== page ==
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Fa Ngum

Fa Ngum (1316 - 1393, born in Muang Sua, died in Nan) established the Lao kingdom of Lan Xang in 1353.

Fa Ngum was a grandson of Souvanna Khamphong[?], ruler of Xieng Dong Xieng Thong[?] and descendant of Khun Lo. He was exiled as a child to the court of Angkor along with his father. When he decided to return he brought an army of 10,000 with him and proceeded to conquer much of peninsular Southeast Asia.

In the decade 1340-1350, he conquered the Khorat Plateau, including Udon, Surin[?], Champassack, and Nongkhay[?]. In 1351 he conquered Mouang Phouane[?], Nge-Anh[?], and Vinh[?] as well as the Red and Black River[?] valleys in Vietnam. In 1352-1353, he conquered Muang Sing[?], Muang Huom, Xieng Hung[?], Pak Ou and Pak Beng. In 1353, he fought the ultimate battle against his uncle near Xieng Dong Xieng Thong and won, becoming the undisputed master of the land, which he named Lan Xang.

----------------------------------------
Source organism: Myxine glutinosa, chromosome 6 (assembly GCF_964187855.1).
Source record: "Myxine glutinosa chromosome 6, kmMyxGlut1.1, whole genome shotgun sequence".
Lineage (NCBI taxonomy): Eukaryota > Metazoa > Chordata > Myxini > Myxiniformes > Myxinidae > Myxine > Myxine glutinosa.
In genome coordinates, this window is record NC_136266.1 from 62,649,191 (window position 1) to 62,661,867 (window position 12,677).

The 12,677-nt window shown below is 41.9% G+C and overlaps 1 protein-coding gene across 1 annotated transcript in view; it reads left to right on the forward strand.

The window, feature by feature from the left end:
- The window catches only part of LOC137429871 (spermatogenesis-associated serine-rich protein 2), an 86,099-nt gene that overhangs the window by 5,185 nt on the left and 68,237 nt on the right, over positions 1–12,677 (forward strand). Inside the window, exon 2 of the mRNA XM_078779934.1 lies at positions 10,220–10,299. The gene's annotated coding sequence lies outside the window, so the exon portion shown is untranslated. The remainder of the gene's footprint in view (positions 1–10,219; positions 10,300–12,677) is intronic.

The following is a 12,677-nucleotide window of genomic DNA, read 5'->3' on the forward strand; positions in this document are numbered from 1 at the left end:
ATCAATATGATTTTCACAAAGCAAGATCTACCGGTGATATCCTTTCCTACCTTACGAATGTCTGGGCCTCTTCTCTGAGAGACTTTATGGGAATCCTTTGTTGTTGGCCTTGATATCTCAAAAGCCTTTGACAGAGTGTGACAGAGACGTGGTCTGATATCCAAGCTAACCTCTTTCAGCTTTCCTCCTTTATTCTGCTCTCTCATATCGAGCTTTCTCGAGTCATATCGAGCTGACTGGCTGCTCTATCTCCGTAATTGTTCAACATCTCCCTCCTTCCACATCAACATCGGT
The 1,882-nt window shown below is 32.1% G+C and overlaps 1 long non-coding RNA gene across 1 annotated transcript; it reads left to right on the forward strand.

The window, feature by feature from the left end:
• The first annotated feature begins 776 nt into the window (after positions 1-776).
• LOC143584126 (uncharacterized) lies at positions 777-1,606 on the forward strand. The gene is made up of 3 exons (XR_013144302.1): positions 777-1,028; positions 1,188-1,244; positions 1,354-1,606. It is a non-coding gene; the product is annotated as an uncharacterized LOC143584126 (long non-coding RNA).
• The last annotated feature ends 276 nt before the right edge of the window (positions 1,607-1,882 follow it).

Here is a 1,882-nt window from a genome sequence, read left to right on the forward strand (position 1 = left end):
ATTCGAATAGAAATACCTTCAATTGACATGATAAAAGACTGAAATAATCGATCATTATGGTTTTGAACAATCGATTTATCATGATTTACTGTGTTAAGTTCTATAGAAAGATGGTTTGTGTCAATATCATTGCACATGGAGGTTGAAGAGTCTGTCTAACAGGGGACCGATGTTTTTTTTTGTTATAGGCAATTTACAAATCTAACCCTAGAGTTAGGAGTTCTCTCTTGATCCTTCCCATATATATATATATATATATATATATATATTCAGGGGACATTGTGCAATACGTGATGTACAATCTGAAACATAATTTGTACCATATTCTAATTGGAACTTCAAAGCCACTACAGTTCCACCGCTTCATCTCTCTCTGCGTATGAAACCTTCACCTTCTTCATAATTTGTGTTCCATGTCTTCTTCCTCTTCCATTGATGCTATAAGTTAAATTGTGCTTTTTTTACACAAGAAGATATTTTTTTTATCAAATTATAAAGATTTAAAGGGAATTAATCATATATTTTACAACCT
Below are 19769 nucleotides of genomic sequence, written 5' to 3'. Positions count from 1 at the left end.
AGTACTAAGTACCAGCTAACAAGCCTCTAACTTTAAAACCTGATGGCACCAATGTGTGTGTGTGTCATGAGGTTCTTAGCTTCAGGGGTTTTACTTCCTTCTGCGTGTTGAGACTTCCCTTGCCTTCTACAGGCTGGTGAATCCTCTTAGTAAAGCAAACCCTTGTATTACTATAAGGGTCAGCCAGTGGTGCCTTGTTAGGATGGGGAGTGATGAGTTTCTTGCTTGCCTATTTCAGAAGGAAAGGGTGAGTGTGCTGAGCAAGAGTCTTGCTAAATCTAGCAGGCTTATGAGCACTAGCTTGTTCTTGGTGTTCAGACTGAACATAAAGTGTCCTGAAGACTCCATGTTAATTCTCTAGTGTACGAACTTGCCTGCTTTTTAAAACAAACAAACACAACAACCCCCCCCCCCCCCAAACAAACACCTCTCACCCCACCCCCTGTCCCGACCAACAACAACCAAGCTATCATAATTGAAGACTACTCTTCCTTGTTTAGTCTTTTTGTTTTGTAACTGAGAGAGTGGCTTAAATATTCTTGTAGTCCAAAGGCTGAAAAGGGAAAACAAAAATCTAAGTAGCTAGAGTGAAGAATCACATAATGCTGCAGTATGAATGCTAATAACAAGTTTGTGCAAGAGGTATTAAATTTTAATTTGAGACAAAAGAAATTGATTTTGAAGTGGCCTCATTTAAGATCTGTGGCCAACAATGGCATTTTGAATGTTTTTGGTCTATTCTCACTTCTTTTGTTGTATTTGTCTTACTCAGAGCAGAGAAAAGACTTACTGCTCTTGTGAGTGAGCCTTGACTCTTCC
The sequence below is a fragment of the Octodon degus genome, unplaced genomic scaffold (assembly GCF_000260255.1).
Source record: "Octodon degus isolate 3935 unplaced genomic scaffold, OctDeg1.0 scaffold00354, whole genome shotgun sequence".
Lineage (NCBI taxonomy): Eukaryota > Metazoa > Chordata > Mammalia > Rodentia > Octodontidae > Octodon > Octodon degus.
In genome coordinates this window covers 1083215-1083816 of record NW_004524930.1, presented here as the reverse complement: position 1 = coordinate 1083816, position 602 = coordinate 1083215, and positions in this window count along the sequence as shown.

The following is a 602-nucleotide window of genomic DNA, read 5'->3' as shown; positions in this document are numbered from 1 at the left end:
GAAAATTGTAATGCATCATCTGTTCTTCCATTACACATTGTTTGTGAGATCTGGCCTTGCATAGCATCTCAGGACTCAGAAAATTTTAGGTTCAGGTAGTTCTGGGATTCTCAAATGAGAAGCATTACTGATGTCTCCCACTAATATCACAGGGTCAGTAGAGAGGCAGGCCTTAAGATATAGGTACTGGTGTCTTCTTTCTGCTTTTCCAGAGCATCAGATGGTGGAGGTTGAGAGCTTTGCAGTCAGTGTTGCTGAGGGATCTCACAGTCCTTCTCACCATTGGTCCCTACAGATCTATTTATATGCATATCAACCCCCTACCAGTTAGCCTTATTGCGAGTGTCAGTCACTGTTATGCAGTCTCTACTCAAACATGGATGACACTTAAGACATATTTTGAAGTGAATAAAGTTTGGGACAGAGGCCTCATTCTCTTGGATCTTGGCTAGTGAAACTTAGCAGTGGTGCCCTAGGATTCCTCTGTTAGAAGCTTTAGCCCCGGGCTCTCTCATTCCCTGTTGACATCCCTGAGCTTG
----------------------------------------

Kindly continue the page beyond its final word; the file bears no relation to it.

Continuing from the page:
He continued to expand his empire in 1354, pushing into Pak Beng, Pak Tha, Xieng Khong, Xieng Sene (Chiang Saen), and Xieng Hai (Chiang Rai). By 1358, the boundaries of his kingdom were recognized as Simao[?] in the north, Sambor[?] in the south, Khorat in the west and the Red River in the east. Finally in 1373, the royals and notables exiled him to Nan[?] where he died and was enshrined in the Xieng Ngam temple. His son Samsenethai then ascended to the throne of Lan Xang.



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